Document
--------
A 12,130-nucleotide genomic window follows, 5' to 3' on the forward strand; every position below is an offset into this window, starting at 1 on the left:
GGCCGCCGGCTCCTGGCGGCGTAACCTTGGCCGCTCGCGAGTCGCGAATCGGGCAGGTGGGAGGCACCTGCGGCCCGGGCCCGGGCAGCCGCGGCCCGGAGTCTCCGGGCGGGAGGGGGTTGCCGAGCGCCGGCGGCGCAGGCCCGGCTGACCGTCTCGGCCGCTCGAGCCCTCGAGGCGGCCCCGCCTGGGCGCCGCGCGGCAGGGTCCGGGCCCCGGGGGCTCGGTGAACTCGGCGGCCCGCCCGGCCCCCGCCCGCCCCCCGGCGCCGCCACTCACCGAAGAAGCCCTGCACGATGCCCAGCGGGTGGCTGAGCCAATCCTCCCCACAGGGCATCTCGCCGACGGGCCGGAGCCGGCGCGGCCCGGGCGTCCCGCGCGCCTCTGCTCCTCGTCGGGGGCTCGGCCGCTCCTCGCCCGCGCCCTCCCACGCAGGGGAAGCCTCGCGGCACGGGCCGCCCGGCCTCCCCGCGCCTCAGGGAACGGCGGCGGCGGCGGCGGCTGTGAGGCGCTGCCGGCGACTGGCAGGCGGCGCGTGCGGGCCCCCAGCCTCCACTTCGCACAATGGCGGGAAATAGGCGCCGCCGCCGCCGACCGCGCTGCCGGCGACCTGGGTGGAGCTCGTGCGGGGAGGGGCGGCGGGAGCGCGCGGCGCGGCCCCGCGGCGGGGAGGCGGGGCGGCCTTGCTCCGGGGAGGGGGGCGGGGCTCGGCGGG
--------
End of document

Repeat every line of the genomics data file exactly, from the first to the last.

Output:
A 12,130-nucleotide genomic window follows, 5' to 3' on the forward strand; every position below is an offset into this window, starting at 1 on the left:
GGCCGCCGGCTCCTGGCGGCGTAACCTTGGCCGCTCGCGAGTCGCGAATCGGGCAGGTGGGAGGCACCTGCGGCCCGGGCCCGGGCAGCCGCGGCCCGGAGTCTCCGGGCGGGAGGGGGTTGCCGAGCGCCGGCGGCGCAGGCCCGGCTGACCGTCTCGGCCGCTCGAGCCCTCGAGGCGGCCCCGCCTGGGCGCCGCGCGGCAGGGTCCGGGCCCCGGGGGCTCGGTGAACTCGGCGGCCCGCCCGGCCCCCGCCCGCCCCCCGGCGCCGCCACTCACCGAAGAAGCCCTGCACGATGCCCAGCGGGTGGCTGAGCCAATCCTCCCCACAGGGCATCTCGCCGACGGGCCGGAGCCGGCGCGGCCCGGGCGTCCCGCGCGCCTCTGCTCCTCGTCGGGGGCTCGGCCGCTCCTCGCCCGCGCCCTCCCACGCAGGGGAAGCCTCGCGGCACGGGCCGCCCGGCCTCCCCGCGCCTCAGGGAACGGCGGCGGCGGCGGCGGCTGTGAGGCGCTGCCGGCGACTGGCAGGCGGCGCGTGCGGGCCCCCAGCCTCCACTTCGCACAATGGCGGGAAATAGGCGCCGCCGCCGCCGACCGCGCTGCCGGCGACCTGGGTGGAGCTCGTGCGGGGAGGGGCGGCGGGAGCGCGCGGCGCGGCCCCGCGGCGGGGAGGCGGGGCGGCCTTGCTCCGGGGAGGGGGGCGGGGCTCGGCGGG